Degeneracy in the Financial Markets
31st August 2014
Degeneracy is a concept in mathematical physics. In quantum mechanics degeneracy refers to the fact that more than one quantum state has the same energy level. Mathematically speaking, degeneracy implies identical roots of a polynomial equation. For example, if we find the roots of the equation we will find that it is 2. In the simplest possible sense, degeneracy arises when the two possible values of a variable, , are equal.
There is an alternative conceptual meaning of degeneracy in pure mathematics, and one that is perhaps intuitively more close to the notion of degeneracy in quantitative finance. In math, degeneracy arises when a key measurable variable associated with an object approaches zero such that the object changes are form or class. For example, if we take a circle and make its radius go to zero then it will become a point. Hence, a point is a degenerate case of a circle. Similarly, if we make the eccentricity of an ellipse approach zero, then the ellipse will collapse into a circle. Hence a circle is a degenerate case of an ellipse.
When do we say that a financial asset is degenerate? When the volatility of an asset is zero, i.e. the asset has no volatility, then that asset is said to be degenerate. Of course, in real life every financial asset, be it a stock, a bond, an interest rate futures contract or a foreign exchange pair, has some volatility, even if it is very small. If today's price of a stock is exactly the same íV up to the second decimal place, i.e. cents íV as yesterday's price and if tomorrow's price turns out to be exactly the same as today's price then that stock is degenerate. However, that almost never ever happens. Even if the change is in cents, or in the tiniest permissible dollar or unit variation, there's always going to be a price difference between two period's prices.
However, at times markets can really become degenerate. And, in such cases, theoretical rules of options market usually break down.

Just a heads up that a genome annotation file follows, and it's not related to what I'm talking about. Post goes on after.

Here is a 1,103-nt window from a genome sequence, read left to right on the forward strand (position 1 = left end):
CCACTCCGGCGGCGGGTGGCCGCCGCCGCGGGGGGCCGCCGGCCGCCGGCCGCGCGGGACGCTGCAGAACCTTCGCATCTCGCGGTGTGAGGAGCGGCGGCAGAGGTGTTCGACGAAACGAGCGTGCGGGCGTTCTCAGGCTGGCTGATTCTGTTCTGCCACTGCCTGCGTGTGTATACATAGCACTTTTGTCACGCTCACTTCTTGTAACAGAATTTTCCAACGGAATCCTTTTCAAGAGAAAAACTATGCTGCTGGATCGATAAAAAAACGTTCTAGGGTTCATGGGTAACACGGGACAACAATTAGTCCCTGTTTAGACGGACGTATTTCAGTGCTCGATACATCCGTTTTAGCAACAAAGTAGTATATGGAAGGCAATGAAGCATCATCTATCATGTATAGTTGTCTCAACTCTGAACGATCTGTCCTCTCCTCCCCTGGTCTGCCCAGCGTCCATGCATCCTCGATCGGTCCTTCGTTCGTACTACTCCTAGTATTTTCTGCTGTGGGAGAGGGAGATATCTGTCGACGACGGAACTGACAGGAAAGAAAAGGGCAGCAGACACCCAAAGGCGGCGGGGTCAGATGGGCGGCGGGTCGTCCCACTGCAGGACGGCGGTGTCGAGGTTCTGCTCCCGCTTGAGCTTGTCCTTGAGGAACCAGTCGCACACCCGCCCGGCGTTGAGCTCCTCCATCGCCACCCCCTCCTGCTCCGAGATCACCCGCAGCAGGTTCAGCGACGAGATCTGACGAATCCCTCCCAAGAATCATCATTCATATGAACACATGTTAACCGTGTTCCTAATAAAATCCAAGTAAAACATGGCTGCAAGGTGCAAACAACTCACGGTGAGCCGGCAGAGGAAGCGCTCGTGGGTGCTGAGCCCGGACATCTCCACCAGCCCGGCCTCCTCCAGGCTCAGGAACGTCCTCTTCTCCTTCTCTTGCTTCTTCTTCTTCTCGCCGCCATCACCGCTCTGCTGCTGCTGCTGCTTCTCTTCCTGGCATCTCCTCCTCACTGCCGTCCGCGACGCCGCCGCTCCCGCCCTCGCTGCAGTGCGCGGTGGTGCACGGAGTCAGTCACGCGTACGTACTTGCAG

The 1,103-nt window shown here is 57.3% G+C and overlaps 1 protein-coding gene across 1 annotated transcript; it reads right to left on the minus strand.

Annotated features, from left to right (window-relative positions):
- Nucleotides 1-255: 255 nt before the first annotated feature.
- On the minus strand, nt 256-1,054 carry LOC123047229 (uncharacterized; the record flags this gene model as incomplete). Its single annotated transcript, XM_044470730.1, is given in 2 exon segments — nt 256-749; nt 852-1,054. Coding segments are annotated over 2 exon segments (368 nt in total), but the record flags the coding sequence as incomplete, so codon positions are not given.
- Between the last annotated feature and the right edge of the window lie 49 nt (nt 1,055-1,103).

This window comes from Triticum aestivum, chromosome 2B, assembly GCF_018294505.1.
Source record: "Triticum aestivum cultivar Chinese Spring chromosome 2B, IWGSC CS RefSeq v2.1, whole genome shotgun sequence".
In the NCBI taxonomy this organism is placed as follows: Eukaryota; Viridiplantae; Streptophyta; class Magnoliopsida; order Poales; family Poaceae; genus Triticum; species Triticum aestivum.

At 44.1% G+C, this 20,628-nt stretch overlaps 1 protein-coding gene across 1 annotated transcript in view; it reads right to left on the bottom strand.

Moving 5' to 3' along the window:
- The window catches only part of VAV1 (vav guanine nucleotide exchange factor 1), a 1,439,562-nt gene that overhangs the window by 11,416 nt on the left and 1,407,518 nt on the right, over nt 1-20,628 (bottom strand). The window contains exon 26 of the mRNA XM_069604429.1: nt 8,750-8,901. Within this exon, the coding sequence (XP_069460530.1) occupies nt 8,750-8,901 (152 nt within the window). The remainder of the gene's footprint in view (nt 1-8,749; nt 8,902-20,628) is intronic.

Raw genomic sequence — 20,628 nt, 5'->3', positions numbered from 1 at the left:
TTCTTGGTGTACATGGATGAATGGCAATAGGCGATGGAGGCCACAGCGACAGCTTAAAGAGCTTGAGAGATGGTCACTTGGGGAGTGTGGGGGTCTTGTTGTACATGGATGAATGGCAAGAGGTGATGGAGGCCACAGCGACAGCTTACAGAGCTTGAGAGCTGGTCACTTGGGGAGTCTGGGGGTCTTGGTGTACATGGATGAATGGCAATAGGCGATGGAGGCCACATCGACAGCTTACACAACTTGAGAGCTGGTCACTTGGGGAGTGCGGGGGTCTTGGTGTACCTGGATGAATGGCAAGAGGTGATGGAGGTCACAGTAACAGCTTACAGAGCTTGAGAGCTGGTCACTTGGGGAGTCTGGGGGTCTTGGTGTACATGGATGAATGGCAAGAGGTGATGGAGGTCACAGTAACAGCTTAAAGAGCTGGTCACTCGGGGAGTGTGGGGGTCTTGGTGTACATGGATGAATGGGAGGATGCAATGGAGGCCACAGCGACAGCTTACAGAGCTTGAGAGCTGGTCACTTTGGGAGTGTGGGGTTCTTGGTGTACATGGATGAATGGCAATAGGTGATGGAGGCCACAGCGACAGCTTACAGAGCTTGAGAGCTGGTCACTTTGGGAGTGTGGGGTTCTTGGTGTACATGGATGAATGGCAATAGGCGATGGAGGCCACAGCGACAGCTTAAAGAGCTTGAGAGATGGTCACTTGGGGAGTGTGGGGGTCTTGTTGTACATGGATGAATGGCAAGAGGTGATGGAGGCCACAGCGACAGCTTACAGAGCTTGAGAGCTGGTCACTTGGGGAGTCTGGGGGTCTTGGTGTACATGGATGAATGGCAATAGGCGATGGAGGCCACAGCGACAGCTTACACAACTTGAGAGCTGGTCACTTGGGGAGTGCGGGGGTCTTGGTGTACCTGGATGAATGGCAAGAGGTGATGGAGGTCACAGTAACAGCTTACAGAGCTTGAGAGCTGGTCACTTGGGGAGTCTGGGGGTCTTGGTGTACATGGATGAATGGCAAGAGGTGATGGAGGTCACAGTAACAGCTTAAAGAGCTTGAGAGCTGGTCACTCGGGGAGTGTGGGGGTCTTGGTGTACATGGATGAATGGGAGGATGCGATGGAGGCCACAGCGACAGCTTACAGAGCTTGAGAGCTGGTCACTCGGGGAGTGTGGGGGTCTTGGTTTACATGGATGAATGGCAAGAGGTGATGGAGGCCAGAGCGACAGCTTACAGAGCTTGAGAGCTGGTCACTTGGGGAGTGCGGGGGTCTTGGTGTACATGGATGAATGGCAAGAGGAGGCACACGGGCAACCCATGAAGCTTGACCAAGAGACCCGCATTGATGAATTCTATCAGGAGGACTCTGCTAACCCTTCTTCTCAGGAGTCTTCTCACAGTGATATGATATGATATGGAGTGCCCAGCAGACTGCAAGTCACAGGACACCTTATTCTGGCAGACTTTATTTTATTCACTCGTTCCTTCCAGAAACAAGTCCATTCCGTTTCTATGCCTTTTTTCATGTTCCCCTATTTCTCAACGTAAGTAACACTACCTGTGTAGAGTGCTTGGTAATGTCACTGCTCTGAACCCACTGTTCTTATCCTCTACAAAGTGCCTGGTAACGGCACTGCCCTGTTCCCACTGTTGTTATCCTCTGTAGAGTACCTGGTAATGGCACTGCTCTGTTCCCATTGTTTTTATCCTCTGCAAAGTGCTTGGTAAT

Consider the Eurodollar futures market (the dollar interest rate futures). These futures contracts are capped at 100 and cannot go (trade) any higher. Say, the interest rates are at an all-time low (a situation somewhat similar to what currently exists in the G7 world) and so much so that they have hit rock bottom, i.e. almost zero percent. This means that the Eurodollar futures contract would trade almost at 100. Now, what happens when the futures contract hit 100? They cannot go any higher. Thus, the price of a 100 strike Eurodollar futures call option will be zero.
However, given the put-call parity rules in options theory, how do we estimate the price of a 100 strike Eurodollar futures put option when the futures contract is trading at 100. A deceptively easy íV and yet, both mathematically wrong and practically inconsistent íV answer would be zero.
Just input 100 for the asset and the strike price as well as zero for the value of the call (with discount rates making no impact) in the put-call parity equation and get a zero value for the put option. But this isn't the correct answer. The put-call parity relationship actually breaks down at 100 (at the boundary).
In fact, near or at 100, the Eurodollar call option itself will not trade at zero (otherwise, traders can partake in a free lunch). Both mathematically as well as from an options trading point of view the values of 100 strike Eurodollar calls and puts at (or very nearly at) the 100 level will be different from zero. For those interested in a more market related explanation of degeneracy we would like to suggest Nassim Taleb's Dynamic Hedging. Even setting mathematics aside, from a pure market based argument, one can show that a Eurodollar futures market trading at 100 will become degenerate and cause put-call parity to break down.
Taleb, Nassim, Dynamic Hedging, John Wiley & Sons, 1997
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